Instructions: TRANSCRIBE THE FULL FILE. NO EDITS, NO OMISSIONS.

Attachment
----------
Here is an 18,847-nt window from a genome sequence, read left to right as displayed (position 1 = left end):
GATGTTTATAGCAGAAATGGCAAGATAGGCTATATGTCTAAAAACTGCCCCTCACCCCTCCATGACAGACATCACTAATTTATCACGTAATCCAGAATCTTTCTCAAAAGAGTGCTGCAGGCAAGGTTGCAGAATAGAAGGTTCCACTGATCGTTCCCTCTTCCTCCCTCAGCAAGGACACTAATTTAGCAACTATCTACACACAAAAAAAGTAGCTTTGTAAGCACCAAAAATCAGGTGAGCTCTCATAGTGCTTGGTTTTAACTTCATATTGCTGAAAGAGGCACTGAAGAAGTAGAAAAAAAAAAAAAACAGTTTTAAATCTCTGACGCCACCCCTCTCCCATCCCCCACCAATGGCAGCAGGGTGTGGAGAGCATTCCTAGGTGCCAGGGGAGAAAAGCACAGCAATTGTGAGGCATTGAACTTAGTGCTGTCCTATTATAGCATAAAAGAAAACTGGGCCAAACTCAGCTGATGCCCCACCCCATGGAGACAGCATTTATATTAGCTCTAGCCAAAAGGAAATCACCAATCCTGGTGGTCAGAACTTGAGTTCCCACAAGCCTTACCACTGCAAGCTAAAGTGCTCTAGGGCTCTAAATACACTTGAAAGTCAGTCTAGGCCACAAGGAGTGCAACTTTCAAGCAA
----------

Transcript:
Here is an 18,847-nt window from a genome sequence, read left to right as displayed (position 1 = left end):
GATGTTTATAGCAGAAATGGCAAGATAGGCTATATGTCTAAAAACTGCCCCTCACCCCTCCATGACAGACATCACTAATTTATCACGTAATCCAGAATCTTTCTCAAAAGAGTGCTGCAGGCAAGGTTGCAGAATAGAAGGTTCCACTGATCGTTCCCTCTTCCTCCCTCAGCAAGGACACTAATTTAGCAACTATCTACACACAAAAAAAGTAGCTTTGTAAGCACCAAAAATCAGGTGAGCTCTCATAGTGCTTGGTTTTAACTTCATATTGCTGAAAGAGGCACTGAAGAAGTAGAAAAAAAAAAAAAACAGTTTTAAATCTCTGACGCCACCCCTCTCCCATCCCCCACCAATGGCAGCAGGGTGTGGAGAGCATTCCTAGGTGCCAGGGGAGAAAAGCACAGCAATTGTGAGGCATTGAACTTAGTGCTGTCCTATTATAGCATAAAAGAAAACTGGGCCAAACTCAGCTGATGCCCCACCCCATGGAGACAGCATTTATATTAGCTCTAGCCAAAAGGAAATCACCAATCCTGGTGGTCAGAACTTGAGTTCCCACAAGCCTTACCACTGCAAGCTAAAGTGCTCTAGGGCTCTAAATACACTTGAAAGTCAGTCTAGGCCACAAGGAGTGCAACTTTCAAGCAA